I caught up with NDP MP Libby Davies today while she was on the road somewhere in this great country (she was rather vague on where), and while she is unfortuately nursing a bit of a cough at the moment (which she blames on the air conditioning from her hotel room in Halifax over the weekend), she was happy to let me know about what's been keeping her busy.
Q: You’ve had a very busy summer so far.
A: Yeah. Both Kim and I – my partner – are exhausted. We’ve been sleeping most of the day. We went for a walk, but as you probably know, we were in Copenhagen for the human rights conference for the Outgames, then we went to the Middle East, which was just so busy, getting up every day at five or six am and going the whole day, and then we went right back to the NDP convention, and then we left Halifax Monday, and just decided to drive around a bit and chill out. It’s what we’re trying to do.
Q: Tell me a little more about the trip to Gaza.
A: My blog posts on my website will give you a sense about what I did. If you start in Copenhagen, I give some sense of what I experienced at the Outgames and the panel I was on, so you might want to check that out. And then there’s a whole series of posts from the West Bank and Gaza from when we were there. The situation in Gaza is still very severe, and it was me and Richard Nadeau who went – the third MP, the Liberal, he didn’t come with us. He was in the West Bank with us, but not in Gaza, so it was just the two of us, and then three people from Code PINK including Kim Elliott, my partner. So it was just a small group. We think we were the first Canadian elected officials to visit Gaza since 2003, when Jean Chrétien was there. Now I was there in 2002, and for sure, since the war last December-January, and the bombing and the siege, there haven’t been any elected people from Canada. There have been from other countries, and in fact that’s been increasing, which is good. It was kind of surprised that we were the first to go back, but the situation on the ground, the blockade – the impact of the blockade is very severe on Gazan society. We did visit the tunnels on the last day, and got a sense of how everything has to come in illegally through these underground tunnels – there are about 700 of them. We were hosted by UNWRA, which is the UN Works and Relief Agency, which works in the West Bank and Gaza, and even they have a hard time getting materials in. They have money ready to build new clinics and schools, but they can’t get the construction materials because it’s illegal to bring them in. So they have money – in fact, there’s about $4.4 billion in international aid waiting to be spent through the UN, through the Palestinian authority, and none of it can be spent because of the blockade. I feel that’s a number one priority is to lift that blockade, so we need to put pressure on our government to do that.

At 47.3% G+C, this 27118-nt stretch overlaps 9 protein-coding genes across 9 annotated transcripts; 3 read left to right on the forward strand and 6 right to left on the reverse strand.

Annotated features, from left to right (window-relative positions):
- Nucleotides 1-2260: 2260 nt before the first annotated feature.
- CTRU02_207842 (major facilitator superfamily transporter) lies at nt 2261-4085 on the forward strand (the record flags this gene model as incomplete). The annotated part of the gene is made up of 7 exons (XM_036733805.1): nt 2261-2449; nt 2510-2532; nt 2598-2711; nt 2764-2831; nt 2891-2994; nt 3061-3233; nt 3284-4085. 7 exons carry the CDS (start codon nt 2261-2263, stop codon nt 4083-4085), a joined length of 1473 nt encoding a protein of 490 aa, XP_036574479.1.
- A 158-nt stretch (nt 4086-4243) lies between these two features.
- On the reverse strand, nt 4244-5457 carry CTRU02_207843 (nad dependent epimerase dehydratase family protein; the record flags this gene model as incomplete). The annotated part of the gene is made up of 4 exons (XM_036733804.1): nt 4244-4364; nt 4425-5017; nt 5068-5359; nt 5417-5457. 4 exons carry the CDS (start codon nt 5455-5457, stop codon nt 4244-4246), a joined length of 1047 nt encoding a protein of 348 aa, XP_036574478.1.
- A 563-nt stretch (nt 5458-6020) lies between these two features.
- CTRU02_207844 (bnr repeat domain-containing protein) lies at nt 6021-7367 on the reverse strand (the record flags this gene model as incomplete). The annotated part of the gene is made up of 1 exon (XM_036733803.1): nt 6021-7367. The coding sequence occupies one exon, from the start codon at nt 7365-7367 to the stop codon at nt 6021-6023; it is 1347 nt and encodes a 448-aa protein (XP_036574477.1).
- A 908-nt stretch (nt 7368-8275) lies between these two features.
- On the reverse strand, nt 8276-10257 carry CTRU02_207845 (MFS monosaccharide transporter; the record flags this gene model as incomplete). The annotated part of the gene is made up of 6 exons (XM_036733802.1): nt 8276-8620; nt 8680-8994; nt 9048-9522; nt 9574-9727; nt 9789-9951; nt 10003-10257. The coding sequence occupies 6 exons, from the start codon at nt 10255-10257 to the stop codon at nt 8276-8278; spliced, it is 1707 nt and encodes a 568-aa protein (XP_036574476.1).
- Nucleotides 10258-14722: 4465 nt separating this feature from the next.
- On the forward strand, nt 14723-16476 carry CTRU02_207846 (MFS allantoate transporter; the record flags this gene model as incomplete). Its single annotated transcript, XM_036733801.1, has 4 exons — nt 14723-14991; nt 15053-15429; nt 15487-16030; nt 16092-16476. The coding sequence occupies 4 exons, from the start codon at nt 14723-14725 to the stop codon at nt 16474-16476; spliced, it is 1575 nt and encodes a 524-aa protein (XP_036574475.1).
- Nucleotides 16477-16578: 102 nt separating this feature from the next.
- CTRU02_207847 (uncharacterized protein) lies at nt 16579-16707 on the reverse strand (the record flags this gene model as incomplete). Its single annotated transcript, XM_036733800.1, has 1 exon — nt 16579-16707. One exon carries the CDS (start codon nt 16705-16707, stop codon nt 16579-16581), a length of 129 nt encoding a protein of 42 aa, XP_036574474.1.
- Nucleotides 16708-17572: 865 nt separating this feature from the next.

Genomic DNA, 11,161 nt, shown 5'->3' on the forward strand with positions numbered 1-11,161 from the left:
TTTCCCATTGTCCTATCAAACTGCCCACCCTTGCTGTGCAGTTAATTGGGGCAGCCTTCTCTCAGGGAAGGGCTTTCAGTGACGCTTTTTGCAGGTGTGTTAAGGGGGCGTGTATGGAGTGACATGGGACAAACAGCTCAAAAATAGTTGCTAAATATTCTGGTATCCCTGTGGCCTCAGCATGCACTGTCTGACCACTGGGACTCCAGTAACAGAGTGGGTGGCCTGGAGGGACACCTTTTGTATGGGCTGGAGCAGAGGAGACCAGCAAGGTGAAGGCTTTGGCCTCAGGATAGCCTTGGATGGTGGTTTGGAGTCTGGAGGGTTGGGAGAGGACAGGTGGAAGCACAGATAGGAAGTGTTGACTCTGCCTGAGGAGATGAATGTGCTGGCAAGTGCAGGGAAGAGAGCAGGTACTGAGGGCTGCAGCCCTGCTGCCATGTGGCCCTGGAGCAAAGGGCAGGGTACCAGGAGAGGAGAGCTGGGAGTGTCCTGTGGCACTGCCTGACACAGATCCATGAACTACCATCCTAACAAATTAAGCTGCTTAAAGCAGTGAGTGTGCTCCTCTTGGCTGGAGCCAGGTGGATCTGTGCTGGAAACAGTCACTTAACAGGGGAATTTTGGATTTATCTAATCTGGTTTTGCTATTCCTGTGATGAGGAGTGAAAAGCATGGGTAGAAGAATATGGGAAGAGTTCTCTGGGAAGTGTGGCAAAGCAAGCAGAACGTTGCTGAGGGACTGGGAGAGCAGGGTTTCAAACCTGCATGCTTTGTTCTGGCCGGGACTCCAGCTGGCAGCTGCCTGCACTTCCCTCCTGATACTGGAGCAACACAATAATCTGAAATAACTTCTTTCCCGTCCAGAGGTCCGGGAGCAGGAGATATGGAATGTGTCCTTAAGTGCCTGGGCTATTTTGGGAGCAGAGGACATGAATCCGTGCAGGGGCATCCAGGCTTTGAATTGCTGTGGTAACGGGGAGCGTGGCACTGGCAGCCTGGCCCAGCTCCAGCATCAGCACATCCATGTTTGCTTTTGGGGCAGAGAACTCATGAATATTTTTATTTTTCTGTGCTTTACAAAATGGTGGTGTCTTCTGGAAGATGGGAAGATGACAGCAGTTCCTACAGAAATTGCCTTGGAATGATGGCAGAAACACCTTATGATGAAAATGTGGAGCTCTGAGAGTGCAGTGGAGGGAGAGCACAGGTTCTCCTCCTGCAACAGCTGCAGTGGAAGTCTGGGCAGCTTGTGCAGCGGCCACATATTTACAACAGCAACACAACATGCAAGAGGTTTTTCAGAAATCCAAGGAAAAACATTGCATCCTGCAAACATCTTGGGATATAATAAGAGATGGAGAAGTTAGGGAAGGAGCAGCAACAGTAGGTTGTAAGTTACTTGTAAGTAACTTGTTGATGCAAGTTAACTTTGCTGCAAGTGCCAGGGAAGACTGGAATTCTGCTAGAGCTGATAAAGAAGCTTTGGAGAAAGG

Q: What’s left for you to do this summer? You’ve got less than a month left before Parliament resumes.
A: I’ll be heading back to Vancouver, and there’ll obviously be a lot to catch up on there. Hopefully people in my riding have been following along what I’m doing, what I’m up to, and they’ll know that I’ve been busy. But I’ll be heading back to Vancouver in a few days and catching up on everything and obviously getting ready for Parliament. But it’s been a very unusual and interesting summer. But I’m so glad that I went to Gaza. We went through a very circuitous route to get there, and it was touch-and-go all the time, and we actually were only there for 24 hours, and I think it was the most intense 24 hours of my life. It was well worth it, and I’m so glad that we have this direct experience on the ground about what they’re facing, that we can bring back and share with other members of parliament and Canadians in general. I’ll be doing some speaking, and I think the three MPs will probably write up some stuff, and follow-up, so that was the whole purpose of our trip – to see what was happening. We went to the West Bank as well and did lots of stuff there, including going the village of Bil’in, and the guy who’s in charge of the village actually came to Ottawa in June. I met him then, because they’re suing two Canadian companies that are expanding the settlement that’s on the other side of the wall and cuts off their village. It was very interesting to go and see his community – it’s just a small village of 1700 people, but he was in jail. He’d been arrested, but we just heard that he’s gotten out of jail. We met with other people in the village, and there’s a link in the blog – his name was Mohammad Khatid, and he was in Canada in June with his Israeli lawyer, Emily Schaefer, and he came to Parliament Hill and a couple of us met with him. So it was really good to go there, although we didn’t get to see him. We wanted to visit him in jail, and we asked to visit him, but we were told that it would take a minimum of ten days, so we went him a letter of support and greeting and told him to hang in there.